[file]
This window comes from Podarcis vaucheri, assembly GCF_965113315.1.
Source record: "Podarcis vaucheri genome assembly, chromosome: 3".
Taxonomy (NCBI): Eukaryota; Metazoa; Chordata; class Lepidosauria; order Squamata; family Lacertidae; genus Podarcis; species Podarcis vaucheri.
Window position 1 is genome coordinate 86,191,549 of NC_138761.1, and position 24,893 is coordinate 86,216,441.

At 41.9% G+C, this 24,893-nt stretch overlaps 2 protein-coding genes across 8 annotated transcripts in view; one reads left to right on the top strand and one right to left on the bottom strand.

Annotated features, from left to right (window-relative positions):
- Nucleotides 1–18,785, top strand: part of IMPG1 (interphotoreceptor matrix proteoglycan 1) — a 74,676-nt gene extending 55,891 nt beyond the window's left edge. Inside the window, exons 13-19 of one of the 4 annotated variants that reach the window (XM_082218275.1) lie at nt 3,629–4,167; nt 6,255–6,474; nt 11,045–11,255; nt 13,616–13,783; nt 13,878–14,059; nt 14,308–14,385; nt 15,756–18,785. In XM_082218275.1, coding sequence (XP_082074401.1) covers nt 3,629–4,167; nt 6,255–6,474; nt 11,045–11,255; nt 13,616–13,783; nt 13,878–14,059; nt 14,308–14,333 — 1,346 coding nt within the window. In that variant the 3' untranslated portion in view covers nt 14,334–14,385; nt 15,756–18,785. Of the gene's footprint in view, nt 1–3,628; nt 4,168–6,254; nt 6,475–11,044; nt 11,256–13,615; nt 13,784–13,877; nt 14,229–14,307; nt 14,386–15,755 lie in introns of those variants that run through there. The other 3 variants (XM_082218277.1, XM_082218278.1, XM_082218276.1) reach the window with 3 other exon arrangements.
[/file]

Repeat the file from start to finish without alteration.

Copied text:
This window comes from Podarcis vaucheri, assembly GCF_965113315.1.
Source record: "Podarcis vaucheri genome assembly, chromosome: 3".
Taxonomy (NCBI): Eukaryota; Metazoa; Chordata; class Lepidosauria; order Squamata; family Lacertidae; genus Podarcis; species Podarcis vaucheri.
Window position 1 is genome coordinate 86,191,549 of NC_138761.1, and position 24,893 is coordinate 86,216,441.

At 41.9% G+C, this 24,893-nt stretch overlaps 2 protein-coding genes across 8 annotated transcripts in view; one reads left to right on the top strand and one right to left on the bottom strand.

Annotated features, from left to right (window-relative positions):
- Nucleotides 1–18,785, top strand: part of IMPG1 (interphotoreceptor matrix proteoglycan 1) — a 74,676-nt gene extending 55,891 nt beyond the window's left edge. Inside the window, exons 13-19 of one of the 4 annotated variants that reach the window (XM_082218275.1) lie at nt 3,629–4,167; nt 6,255–6,474; nt 11,045–11,255; nt 13,616–13,783; nt 13,878–14,059; nt 14,308–14,385; nt 15,756–18,785. In XM_082218275.1, coding sequence (XP_082074401.1) covers nt 3,629–4,167; nt 6,255–6,474; nt 11,045–11,255; nt 13,616–13,783; nt 13,878–14,059; nt 14,308–14,333 — 1,346 coding nt within the window. In that variant the 3' untranslated portion in view covers nt 14,334–14,385; nt 15,756–18,785. Of the gene's footprint in view, nt 1–3,628; nt 4,168–6,254; nt 6,475–11,044; nt 11,256–13,615; nt 13,784–13,877; nt 14,229–14,307; nt 14,386–15,755 lie in introns of those variants that run through there. The other 3 variants (XM_082218277.1, XM_082218278.1, XM_082218276.1) reach the window with 3 other exon arrangements.